The dust-up with Trump began after McConnell earlier this week suggested that the neophyte president had “excessive expectations” for how quickly Congress could act on legislation. Trump responded with a flurry of tweets urging “Mitch” to “get back to work.” Trump told reporters on Thursday he was disappointed that McConnell couldn’t repeal Obamacare and suggested that he may need to step down if he can’t deliver a win for Trump.

A former Trump adviser who remains close to the White House said McConnell’s comments were a signal to fellow Republican senators that they could distance themselves from the president — and that Trump believed he needed to push back.

Still, the adviser acknowledged that despite Trump's pique, McConnell is not going anywhere because he's too valuable to the Republican caucus.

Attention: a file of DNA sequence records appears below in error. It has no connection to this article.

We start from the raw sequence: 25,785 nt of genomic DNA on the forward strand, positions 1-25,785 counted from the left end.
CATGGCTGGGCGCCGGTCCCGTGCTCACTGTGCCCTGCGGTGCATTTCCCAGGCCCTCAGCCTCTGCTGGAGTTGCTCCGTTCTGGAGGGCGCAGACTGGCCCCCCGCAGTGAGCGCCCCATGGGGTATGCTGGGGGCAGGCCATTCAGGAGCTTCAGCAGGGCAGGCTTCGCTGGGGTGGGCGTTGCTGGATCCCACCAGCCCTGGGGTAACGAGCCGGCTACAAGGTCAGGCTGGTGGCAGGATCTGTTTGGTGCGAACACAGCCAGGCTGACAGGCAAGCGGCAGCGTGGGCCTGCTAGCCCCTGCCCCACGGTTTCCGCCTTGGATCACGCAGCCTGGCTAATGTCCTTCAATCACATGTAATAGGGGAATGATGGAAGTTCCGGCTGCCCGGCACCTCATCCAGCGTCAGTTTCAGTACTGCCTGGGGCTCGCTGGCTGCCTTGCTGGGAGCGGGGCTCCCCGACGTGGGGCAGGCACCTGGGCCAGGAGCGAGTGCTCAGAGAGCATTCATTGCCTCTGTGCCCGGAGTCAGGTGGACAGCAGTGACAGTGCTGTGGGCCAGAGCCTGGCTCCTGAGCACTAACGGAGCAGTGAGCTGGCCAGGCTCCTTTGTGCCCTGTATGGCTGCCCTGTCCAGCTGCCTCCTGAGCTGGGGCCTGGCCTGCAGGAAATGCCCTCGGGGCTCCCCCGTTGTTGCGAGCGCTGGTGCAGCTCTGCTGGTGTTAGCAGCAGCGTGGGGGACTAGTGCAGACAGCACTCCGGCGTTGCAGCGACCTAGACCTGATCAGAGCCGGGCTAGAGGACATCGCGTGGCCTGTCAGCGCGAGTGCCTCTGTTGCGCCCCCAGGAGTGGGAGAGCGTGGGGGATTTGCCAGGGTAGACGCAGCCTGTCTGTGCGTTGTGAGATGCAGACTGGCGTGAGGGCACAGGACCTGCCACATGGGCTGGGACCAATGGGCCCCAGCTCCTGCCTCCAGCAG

“He is probably the best political leader since Trent Lott,” said the adviser, who did not want to be identified in order to speak candidly. “He led Republicans back to the majority. He is an incredible field general for the Senate. He has personally raised millions of dollars for Republicans.”

Those donors to the Senate Leadership Fund in 2016 included some of the country’s wealthiest individuals. Las Vegas and Macau casino magnate Sheldon Adelson and his wife, Miriam, contributed $10 million each. Other notable donors included Home Depot co-founder Marcus Bernard, Houston Texans CEO Robert McNair, Chicago hedge-fund manager Ken Griffin, energy entrepreneur T. Boone Pickens and real-estate investor Sam Zell.

Anita Kumar contributed to this report.

Lesley Clark: 202-383-6054, @lesleyclark